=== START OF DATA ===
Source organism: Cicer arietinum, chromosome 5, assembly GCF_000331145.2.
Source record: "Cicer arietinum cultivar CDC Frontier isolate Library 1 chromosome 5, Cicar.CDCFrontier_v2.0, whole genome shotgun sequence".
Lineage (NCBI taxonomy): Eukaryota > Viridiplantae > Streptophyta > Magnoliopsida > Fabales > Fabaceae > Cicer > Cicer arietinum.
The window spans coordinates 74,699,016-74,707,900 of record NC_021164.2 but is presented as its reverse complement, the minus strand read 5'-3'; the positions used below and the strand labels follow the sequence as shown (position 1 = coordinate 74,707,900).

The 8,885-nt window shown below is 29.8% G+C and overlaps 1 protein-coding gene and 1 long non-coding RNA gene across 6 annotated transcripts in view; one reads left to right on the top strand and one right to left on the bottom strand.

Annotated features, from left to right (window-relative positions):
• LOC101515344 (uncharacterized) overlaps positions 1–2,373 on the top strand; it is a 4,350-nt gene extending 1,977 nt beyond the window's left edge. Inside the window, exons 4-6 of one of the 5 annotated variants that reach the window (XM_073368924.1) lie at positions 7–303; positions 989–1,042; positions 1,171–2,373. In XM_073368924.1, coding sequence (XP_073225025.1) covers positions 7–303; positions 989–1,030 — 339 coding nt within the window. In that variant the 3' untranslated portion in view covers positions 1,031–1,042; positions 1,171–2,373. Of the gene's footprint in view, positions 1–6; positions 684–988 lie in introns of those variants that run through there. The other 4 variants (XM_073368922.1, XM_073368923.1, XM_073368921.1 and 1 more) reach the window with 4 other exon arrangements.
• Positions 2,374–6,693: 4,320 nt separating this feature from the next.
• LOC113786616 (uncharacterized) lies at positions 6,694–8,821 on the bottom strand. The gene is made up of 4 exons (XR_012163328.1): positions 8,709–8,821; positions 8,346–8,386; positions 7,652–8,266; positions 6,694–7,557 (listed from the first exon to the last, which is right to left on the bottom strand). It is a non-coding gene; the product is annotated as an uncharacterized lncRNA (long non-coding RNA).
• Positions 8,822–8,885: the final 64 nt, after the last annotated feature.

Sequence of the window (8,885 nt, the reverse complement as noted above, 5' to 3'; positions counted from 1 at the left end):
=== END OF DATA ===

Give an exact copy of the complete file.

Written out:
Source organism: Cicer arietinum, chromosome 5, assembly GCF_000331145.2.
Source record: "Cicer arietinum cultivar CDC Frontier isolate Library 1 chromosome 5, Cicar.CDCFrontier_v2.0, whole genome shotgun sequence".
Lineage (NCBI taxonomy): Eukaryota > Viridiplantae > Streptophyta > Magnoliopsida > Fabales > Fabaceae > Cicer > Cicer arietinum.
The window spans coordinates 74,699,016-74,707,900 of record NC_021164.2 but is presented as its reverse complement, the minus strand read 5'-3'; the positions used below and the strand labels follow the sequence as shown (position 1 = coordinate 74,707,900).

The 8,885-nt window shown below is 29.8% G+C and overlaps 1 protein-coding gene and 1 long non-coding RNA gene across 6 annotated transcripts in view; one reads left to right on the top strand and one right to left on the bottom strand.

Annotated features, from left to right (window-relative positions):
• LOC101515344 (uncharacterized) overlaps positions 1–2,373 on the top strand; it is a 4,350-nt gene extending 1,977 nt beyond the window's left edge. Inside the window, exons 4-6 of one of the 5 annotated variants that reach the window (XM_073368924.1) lie at positions 7–303; positions 989–1,042; positions 1,171–2,373. In XM_073368924.1, coding sequence (XP_073225025.1) covers positions 7–303; positions 989–1,030 — 339 coding nt within the window. In that variant the 3' untranslated portion in view covers positions 1,031–1,042; positions 1,171–2,373. Of the gene's footprint in view, positions 1–6; positions 684–988 lie in introns of those variants that run through there. The other 4 variants (XM_073368922.1, XM_073368923.1, XM_073368921.1 and 1 more) reach the window with 4 other exon arrangements.
• Positions 2,374–6,693: 4,320 nt separating this feature from the next.
• LOC113786616 (uncharacterized) lies at positions 6,694–8,821 on the bottom strand. The gene is made up of 4 exons (XR_012163328.1): positions 8,709–8,821; positions 8,346–8,386; positions 7,652–8,266; positions 6,694–7,557 (listed from the first exon to the last, which is right to left on the bottom strand). It is a non-coding gene; the product is annotated as an uncharacterized lncRNA (long non-coding RNA).
• Positions 8,822–8,885: the final 64 nt, after the last annotated feature.

Sequence of the window (8,885 nt, the reverse complement as noted above, 5' to 3'; positions counted from 1 at the left end):